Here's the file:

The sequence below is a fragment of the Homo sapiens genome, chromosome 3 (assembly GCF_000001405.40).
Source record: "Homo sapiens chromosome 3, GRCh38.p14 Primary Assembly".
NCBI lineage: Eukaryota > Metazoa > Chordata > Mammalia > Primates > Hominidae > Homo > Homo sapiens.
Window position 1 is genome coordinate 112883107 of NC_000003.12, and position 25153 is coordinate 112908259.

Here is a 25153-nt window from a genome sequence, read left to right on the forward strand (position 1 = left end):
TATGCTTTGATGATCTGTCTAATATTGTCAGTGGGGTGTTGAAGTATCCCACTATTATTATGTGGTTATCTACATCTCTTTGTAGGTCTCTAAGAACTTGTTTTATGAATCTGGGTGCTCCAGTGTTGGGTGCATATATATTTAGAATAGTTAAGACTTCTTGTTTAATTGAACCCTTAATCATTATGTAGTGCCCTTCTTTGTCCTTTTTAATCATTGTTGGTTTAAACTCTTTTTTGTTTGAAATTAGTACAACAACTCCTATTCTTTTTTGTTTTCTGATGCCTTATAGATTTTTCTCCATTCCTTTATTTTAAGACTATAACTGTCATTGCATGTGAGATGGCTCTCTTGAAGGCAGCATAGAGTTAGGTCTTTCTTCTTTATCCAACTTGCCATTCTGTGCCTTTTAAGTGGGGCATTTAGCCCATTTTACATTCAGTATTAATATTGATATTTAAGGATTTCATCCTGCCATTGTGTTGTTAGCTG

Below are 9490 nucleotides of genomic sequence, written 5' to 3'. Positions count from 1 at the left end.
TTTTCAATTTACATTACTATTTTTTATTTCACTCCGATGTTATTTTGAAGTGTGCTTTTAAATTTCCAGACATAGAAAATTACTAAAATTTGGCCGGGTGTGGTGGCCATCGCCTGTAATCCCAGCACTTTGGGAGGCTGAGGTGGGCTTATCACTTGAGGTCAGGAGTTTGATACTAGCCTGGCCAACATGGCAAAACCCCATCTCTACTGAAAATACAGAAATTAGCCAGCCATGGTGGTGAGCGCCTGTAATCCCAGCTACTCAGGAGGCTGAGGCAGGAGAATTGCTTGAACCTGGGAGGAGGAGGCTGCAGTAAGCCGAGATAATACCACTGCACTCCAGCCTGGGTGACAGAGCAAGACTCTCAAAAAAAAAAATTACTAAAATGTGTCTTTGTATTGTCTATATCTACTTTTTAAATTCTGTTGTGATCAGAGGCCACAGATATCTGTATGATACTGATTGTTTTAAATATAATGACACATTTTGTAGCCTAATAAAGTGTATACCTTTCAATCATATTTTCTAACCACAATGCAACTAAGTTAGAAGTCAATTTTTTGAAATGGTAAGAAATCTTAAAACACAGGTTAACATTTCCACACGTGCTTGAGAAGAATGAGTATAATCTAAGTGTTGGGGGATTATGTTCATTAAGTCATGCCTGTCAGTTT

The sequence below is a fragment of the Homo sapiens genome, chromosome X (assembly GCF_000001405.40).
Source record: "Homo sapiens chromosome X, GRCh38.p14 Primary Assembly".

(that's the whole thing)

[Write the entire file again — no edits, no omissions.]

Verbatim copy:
The sequence below is a fragment of the Homo sapiens genome, chromosome 3 (assembly GCF_000001405.40).
Source record: "Homo sapiens chromosome 3, GRCh38.p14 Primary Assembly".
NCBI lineage: Eukaryota > Metazoa > Chordata > Mammalia > Primates > Hominidae > Homo > Homo sapiens.
Window position 1 is genome coordinate 112883107 of NC_000003.12, and position 25153 is coordinate 112908259.

Here is a 25153-nt window from a genome sequence, read left to right on the forward strand (position 1 = left end):
TATGCTTTGATGATCTGTCTAATATTGTCAGTGGGGTGTTGAAGTATCCCACTATTATTATGTGGTTATCTACATCTCTTTGTAGGTCTCTAAGAACTTGTTTTATGAATCTGGGTGCTCCAGTGTTGGGTGCATATATATTTAGAATAGTTAAGACTTCTTGTTTAATTGAACCCTTAATCATTATGTAGTGCCCTTCTTTGTCCTTTTTAATCATTGTTGGTTTAAACTCTTTTTTGTTTGAAATTAGTACAACAACTCCTATTCTTTTTTGTTTTCTGATGCCTTATAGATTTTTCTCCATTCCTTTATTTTAAGACTATAACTGTCATTGCATGTGAGATGGCTCTCTTGAAGGCAGCATAGAGTTAGGTCTTTCTTCTTTATCCAACTTGCCATTCTGTGCCTTTTAAGTGGGGCATTTAGCCCATTTTACATTCAGTATTAATATTGATATTTAAGGATTTCATCCTGCCATTGTGTTGTTAGCTG

Below are 9490 nucleotides of genomic sequence, written 5' to 3'. Positions count from 1 at the left end.
TTTTCAATTTACATTACTATTTTTTATTTCACTCCGATGTTATTTTGAAGTGTGCTTTTAAATTTCCAGACATAGAAAATTACTAAAATTTGGCCGGGTGTGGTGGCCATCGCCTGTAATCCCAGCACTTTGGGAGGCTGAGGTGGGCTTATCACTTGAGGTCAGGAGTTTGATACTAGCCTGGCCAACATGGCAAAACCCCATCTCTACTGAAAATACAGAAATTAGCCAGCCATGGTGGTGAGCGCCTGTAATCCCAGCTACTCAGGAGGCTGAGGCAGGAGAATTGCTTGAACCTGGGAGGAGGAGGCTGCAGTAAGCCGAGATAATACCACTGCACTCCAGCCTGGGTGACAGAGCAAGACTCTCAAAAAAAAAAATTACTAAAATGTGTCTTTGTATTGTCTATATCTACTTTTTAAATTCTGTTGTGATCAGAGGCCACAGATATCTGTATGATACTGATTGTTTTAAATATAATGACACATTTTGTAGCCTAATAAAGTGTATACCTTTCAATCATATTTTCTAACCACAATGCAACTAAGTTAGAAGTCAATTTTTTGAAATGGTAAGAAATCTTAAAACACAGGTTAACATTTCCACACGTGCTTGAGAAGAATGAGTATAATCTAAGTGTTGGGGGATTATGTTCATTAAGTCATGCCTGTCAGTTT

The sequence below is a fragment of the Homo sapiens genome, chromosome X (assembly GCF_000001405.40).
Source record: "Homo sapiens chromosome X, GRCh38.p14 Primary Assembly".